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Elephant seal seeks quiet beach to molt

    
Seal Sitter’s hotline received a call yesterday afternoon with a report of an elephant seal on a private stretch of beach in West Seattle. Mary, the reporting party and waterfront resident, was confident that it was indeed an ellie (as they are affectionately called) since there had been one on her beach for an extended time last year. Sure enough, our volunteer found the huge seal nestled among the logs and taped off a perimeter to warn residents and beach walkers of her presence. Photos and video were sent to WDFW’s marine mammal biologist who confirmed that the seal was molting and would most likely be on the beach for at least a week.

Molting is a process of shedding the skin and fur. Seals shed their fur each year and harbor seals molt shortly after the breeding season over a period of about 4 weeks. For the elephant seal, however, molting is a grueling endeavor. Every year they shed not only their fur, but also the first layer of skin in a matter of weeks. It is such an abrupt process, taking place in a very short length of time, that it is called a catastrophic molt. As you can imagine, it is terribly uncomfortable and painful. During that time, the seal typically remains on the beach and does not return to the water to forage until the molt is complete. The animal is generally pretty miserable and it is a disturbing sight to the public, but be assured that this seal is quite healthy and will soon have a beautiful, new svelte coat. This elephant seal has been nicknamed Abby. We are pretty sure the seal is female but have not completely verified that. If Abby turns out to be male, we will have to change the name to Fat Albert because this is one very, very rotund seal! Certainly there are no worries that this seal won’t have enough blubber to last through the fast. It is conceivable that this is the same female who chose this quiet spot to molt last year.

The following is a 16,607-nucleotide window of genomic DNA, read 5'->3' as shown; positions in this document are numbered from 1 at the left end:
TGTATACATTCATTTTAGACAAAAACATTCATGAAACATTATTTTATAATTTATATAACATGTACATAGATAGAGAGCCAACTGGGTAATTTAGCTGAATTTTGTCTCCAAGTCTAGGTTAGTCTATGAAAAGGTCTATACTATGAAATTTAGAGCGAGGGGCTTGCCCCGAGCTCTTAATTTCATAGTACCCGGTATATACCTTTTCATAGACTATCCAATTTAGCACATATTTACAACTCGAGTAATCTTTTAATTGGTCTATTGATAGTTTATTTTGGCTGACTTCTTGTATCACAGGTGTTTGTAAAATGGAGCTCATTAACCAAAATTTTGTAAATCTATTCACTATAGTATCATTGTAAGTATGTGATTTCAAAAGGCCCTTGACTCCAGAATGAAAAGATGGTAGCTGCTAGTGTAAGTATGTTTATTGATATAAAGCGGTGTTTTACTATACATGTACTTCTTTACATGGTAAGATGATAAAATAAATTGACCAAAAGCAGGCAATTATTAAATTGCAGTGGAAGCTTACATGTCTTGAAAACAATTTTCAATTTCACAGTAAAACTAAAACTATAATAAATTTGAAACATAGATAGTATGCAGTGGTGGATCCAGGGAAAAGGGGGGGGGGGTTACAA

Unfortunately, like all too many West Seattle beaches, illegally off leash dogs are a real concern. Volunteers and residents intercepted a number of dogs who were headed straight for Abby. Unlike small seal pups who usually end up injured in this scenario, this elephant seal is several hundred pounds and not feeling well. It could easily end up that both the dog and Abby could get severely injured as she tries to defend herself. We want to ensure that Abby is able to rest as discreetly and safely as possible during her trying time. It is part of Seal Sitters’ role in the marine mammal stranding network to help keep both the animals and the public safe at all times.
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